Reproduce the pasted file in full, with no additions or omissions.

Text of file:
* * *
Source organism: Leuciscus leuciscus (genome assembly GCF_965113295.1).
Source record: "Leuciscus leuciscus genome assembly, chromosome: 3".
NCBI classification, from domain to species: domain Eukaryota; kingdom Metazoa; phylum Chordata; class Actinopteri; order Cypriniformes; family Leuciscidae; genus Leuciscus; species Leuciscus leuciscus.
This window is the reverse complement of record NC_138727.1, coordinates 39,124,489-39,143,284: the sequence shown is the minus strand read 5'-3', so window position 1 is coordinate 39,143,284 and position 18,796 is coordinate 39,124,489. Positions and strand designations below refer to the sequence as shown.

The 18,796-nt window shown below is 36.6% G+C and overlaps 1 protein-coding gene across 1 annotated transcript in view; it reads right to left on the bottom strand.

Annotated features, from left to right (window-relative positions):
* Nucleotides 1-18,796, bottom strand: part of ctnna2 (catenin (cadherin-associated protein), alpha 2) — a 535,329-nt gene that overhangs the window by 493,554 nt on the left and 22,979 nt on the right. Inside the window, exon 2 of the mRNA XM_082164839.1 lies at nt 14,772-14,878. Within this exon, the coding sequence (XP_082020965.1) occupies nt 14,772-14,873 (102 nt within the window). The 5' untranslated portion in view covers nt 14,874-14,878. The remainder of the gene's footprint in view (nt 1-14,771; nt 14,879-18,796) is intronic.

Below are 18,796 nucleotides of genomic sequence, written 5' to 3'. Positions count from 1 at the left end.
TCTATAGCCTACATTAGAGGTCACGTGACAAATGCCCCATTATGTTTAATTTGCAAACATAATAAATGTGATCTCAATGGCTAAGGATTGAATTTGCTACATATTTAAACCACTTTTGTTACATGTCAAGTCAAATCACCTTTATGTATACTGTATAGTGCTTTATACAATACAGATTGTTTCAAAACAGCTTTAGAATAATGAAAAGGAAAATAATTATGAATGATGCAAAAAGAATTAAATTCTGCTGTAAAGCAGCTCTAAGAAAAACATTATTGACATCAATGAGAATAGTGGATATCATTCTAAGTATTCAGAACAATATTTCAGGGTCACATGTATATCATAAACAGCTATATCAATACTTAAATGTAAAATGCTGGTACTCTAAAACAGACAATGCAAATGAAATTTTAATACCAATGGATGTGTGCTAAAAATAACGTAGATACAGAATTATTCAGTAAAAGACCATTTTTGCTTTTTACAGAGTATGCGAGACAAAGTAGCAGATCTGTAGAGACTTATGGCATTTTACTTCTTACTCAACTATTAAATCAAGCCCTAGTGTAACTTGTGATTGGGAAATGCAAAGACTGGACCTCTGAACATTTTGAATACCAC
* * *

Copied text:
Source organism: Leuciscus leuciscus (genome assembly GCF_965113295.1).
Source record: "Leuciscus leuciscus genome assembly, chromosome: 3".
NCBI classification, from domain to species: domain Eukaryota; kingdom Metazoa; phylum Chordata; class Actinopteri; order Cypriniformes; family Leuciscidae; genus Leuciscus; species Leuciscus leuciscus.
This window is the reverse complement of record NC_138727.1, coordinates 39,124,489-39,143,284: the sequence shown is the minus strand read 5'-3', so window position 1 is coordinate 39,143,284 and position 18,796 is coordinate 39,124,489. Positions and strand designations below refer to the sequence as shown.

The 18,796-nt window shown below is 36.6% G+C and overlaps 1 protein-coding gene across 1 annotated transcript in view; it reads right to left on the bottom strand.

Annotated features, from left to right (window-relative positions):
* Nucleotides 1-18,796, bottom strand: part of ctnna2 (catenin (cadherin-associated protein), alpha 2) — a 535,329-nt gene that overhangs the window by 493,554 nt on the left and 22,979 nt on the right. Inside the window, exon 2 of the mRNA XM_082164839.1 lies at nt 14,772-14,878. Within this exon, the coding sequence (XP_082020965.1) occupies nt 14,772-14,873 (102 nt within the window). The 5' untranslated portion in view covers nt 14,874-14,878. The remainder of the gene's footprint in view (nt 1-14,771; nt 14,879-18,796) is intronic.

Below are 18,796 nucleotides of genomic sequence, written 5' to 3'. Positions count from 1 at the left end.
TCTATAGCCTACATTAGAGGTCACGTGACAAATGCCCCATTATGTTTAATTTGCAAACATAATAAATGTGATCTCAATGGCTAAGGATTGAATTTGCTACATATTTAAACCACTTTTGTTACATGTCAAGTCAAATCACCTTTATGTATACTGTATAGTGCTTTATACAATACAGATTGTTTCAAAACAGCTTTAGAATAATGAAAAGGAAAATAATTATGAATGATGCAAAAAGAATTAAATTCTGCTGTAAAGCAGCTCTAAGAAAAACATTATTGACATCAATGAGAATAGTGGATATCATTCTAAGTATTCAGAACAATATTTCAGGGTCACATGTATATCATAAACAGCTATATCAATACTTAAATGTAAAATGCTGGTACTCTAAAACAGACAATGCAAATGAAATTTTAATACCAATGGATGTGTGCTAAAAATAACGTAGATACAGAATTATTCAGTAAAAGACCATTTTTGCTTTTTACAGAGTATGCGAGACAAAGTAGCAGATCTGTAGAGACTTATGGCATTTTACTTCTTACTCAACTATTAAATCAAGCCCTAGTGTAACTTGTGATTGGGAAATGCAAAGACTGGACCTCTGAACATTTTGAATACCAC